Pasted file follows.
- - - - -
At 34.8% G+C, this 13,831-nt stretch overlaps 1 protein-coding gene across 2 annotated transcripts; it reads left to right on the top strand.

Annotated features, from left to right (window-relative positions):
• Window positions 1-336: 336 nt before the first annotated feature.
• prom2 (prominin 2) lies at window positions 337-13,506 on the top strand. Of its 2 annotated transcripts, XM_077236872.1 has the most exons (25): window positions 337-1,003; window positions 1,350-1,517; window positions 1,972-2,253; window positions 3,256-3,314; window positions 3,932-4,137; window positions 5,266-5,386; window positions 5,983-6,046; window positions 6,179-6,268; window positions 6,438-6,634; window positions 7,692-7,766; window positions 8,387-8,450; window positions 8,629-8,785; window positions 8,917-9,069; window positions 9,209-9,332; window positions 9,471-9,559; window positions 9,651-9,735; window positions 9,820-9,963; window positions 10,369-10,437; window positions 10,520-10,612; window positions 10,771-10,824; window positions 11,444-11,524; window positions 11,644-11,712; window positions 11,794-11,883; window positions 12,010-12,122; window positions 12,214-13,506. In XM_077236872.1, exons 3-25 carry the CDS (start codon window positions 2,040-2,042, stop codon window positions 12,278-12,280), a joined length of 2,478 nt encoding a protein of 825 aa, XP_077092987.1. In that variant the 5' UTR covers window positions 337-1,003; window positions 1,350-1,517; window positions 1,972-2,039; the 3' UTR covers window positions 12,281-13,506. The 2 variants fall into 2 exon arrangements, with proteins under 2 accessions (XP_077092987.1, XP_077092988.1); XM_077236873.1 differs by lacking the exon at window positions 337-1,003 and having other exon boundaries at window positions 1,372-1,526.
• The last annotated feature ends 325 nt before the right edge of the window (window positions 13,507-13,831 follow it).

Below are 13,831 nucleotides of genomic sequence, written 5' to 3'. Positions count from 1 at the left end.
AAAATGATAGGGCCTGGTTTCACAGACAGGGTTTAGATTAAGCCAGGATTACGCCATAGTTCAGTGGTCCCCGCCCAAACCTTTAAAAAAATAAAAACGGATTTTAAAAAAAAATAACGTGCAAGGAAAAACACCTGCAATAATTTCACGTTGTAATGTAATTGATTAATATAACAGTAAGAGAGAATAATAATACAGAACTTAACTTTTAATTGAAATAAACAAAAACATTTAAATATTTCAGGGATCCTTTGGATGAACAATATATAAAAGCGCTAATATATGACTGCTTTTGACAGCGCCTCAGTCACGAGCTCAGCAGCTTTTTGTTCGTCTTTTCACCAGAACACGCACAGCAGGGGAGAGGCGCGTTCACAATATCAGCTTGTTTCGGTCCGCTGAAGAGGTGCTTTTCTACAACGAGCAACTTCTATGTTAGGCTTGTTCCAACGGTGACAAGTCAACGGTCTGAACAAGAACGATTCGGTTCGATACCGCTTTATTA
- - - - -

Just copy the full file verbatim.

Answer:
At 34.8% G+C, this 13,831-nt stretch overlaps 1 protein-coding gene across 2 annotated transcripts; it reads left to right on the top strand.

Annotated features, from left to right (window-relative positions):
• Window positions 1-336: 336 nt before the first annotated feature.
• prom2 (prominin 2) lies at window positions 337-13,506 on the top strand. Of its 2 annotated transcripts, XM_077236872.1 has the most exons (25): window positions 337-1,003; window positions 1,350-1,517; window positions 1,972-2,253; window positions 3,256-3,314; window positions 3,932-4,137; window positions 5,266-5,386; window positions 5,983-6,046; window positions 6,179-6,268; window positions 6,438-6,634; window positions 7,692-7,766; window positions 8,387-8,450; window positions 8,629-8,785; window positions 8,917-9,069; window positions 9,209-9,332; window positions 9,471-9,559; window positions 9,651-9,735; window positions 9,820-9,963; window positions 10,369-10,437; window positions 10,520-10,612; window positions 10,771-10,824; window positions 11,444-11,524; window positions 11,644-11,712; window positions 11,794-11,883; window positions 12,010-12,122; window positions 12,214-13,506. In XM_077236872.1, exons 3-25 carry the CDS (start codon window positions 2,040-2,042, stop codon window positions 12,278-12,280), a joined length of 2,478 nt encoding a protein of 825 aa, XP_077092987.1. In that variant the 5' UTR covers window positions 337-1,003; window positions 1,350-1,517; window positions 1,972-2,039; the 3' UTR covers window positions 12,281-13,506. The 2 variants fall into 2 exon arrangements, with proteins under 2 accessions (XP_077092987.1, XP_077092988.1); XM_077236873.1 differs by lacking the exon at window positions 337-1,003 and having other exon boundaries at window positions 1,372-1,526.
• The last annotated feature ends 325 nt before the right edge of the window (window positions 13,507-13,831 follow it).

Below are 13,831 nucleotides of genomic sequence, written 5' to 3'. Positions count from 1 at the left end.
AAAATGATAGGGCCTGGTTTCACAGACAGGGTTTAGATTAAGCCAGGATTACGCCATAGTTCAGTGGTCCCCGCCCAAACCTTTAAAAAAATAAAAACGGATTTTAAAAAAAAATAACGTGCAAGGAAAAACACCTGCAATAATTTCACGTTGTAATGTAATTGATTAATATAACAGTAAGAGAGAATAATAATACAGAACTTAACTTTTAATTGAAATAAACAAAAACATTTAAATATTTCAGGGATCCTTTGGATGAACAATATATAAAAGCGCTAATATATGACTGCTTTTGACAGCGCCTCAGTCACGAGCTCAGCAGCTTTTTGTTCGTCTTTTCACCAGAACACGCACAGCAGGGGAGAGGCGCGTTCACAATATCAGCTTGTTTCGGTCCGCTGAAGAGGTGCTTTTCTACAACGAGCAACTTCTATGTTAGGCTTGTTCCAACGGTGACAAGTCAACGGTCTGAACAAGAACGATTCGGTTCGATACCGCTTTATTA